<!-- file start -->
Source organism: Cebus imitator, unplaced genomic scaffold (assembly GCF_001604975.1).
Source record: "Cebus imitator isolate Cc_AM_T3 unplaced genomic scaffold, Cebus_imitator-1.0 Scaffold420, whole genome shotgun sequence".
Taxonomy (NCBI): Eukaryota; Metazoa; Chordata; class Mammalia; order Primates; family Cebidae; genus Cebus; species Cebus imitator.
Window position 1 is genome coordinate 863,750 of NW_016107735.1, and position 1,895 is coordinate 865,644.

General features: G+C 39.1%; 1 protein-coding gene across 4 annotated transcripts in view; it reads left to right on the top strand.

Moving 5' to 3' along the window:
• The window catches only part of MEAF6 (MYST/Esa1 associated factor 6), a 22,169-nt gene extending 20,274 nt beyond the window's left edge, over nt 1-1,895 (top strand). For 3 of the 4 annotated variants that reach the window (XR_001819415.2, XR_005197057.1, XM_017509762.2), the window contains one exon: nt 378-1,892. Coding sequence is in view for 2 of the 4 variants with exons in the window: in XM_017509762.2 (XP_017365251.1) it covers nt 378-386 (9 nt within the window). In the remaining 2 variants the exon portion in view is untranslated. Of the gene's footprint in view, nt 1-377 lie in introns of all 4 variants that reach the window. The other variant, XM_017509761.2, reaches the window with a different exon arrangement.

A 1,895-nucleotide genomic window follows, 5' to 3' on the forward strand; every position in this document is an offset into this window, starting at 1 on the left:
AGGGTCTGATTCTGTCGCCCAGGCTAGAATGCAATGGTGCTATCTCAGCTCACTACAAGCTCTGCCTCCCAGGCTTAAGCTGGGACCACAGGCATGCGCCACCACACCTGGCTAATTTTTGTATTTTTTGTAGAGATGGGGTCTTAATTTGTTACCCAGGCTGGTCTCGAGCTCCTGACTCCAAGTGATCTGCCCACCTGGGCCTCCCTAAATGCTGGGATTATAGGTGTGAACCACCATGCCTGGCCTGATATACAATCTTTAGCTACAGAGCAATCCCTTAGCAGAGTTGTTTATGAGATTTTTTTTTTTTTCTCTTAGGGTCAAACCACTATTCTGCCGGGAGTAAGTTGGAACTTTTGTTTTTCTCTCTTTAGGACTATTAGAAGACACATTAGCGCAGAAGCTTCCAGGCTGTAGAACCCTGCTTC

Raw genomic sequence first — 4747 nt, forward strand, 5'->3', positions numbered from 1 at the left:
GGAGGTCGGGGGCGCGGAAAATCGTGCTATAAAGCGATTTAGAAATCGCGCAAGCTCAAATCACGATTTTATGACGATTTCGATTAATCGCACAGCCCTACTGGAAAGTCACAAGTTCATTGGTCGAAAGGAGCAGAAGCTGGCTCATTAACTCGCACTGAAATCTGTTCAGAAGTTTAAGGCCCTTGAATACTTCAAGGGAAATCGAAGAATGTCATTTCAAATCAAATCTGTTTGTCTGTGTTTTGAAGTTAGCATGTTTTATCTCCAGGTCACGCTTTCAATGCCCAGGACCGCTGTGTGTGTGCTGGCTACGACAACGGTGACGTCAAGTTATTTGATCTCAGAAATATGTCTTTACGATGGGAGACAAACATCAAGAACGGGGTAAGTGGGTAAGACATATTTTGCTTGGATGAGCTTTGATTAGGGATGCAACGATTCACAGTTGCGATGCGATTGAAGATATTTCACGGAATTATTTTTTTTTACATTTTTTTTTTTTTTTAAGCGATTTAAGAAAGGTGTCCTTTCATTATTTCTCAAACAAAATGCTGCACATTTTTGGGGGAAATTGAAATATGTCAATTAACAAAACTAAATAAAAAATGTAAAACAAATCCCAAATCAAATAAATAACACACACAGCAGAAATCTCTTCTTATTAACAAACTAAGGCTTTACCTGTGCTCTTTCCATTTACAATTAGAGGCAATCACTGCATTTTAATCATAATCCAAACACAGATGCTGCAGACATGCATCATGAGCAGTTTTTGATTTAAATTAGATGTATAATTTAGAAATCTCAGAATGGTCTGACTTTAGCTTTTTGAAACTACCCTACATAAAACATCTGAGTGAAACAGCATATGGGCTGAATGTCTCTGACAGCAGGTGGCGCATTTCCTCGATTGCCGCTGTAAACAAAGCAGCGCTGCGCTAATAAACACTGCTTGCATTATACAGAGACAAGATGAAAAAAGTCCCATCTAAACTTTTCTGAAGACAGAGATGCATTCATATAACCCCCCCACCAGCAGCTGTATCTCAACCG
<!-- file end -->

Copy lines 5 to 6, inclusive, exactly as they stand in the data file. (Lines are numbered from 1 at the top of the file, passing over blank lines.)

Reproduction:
General features: G+C 39.1%; 1 protein-coding gene across 4 annotated transcripts in view; it reads left to right on the top strand.

Moving 5' to 3' along the window: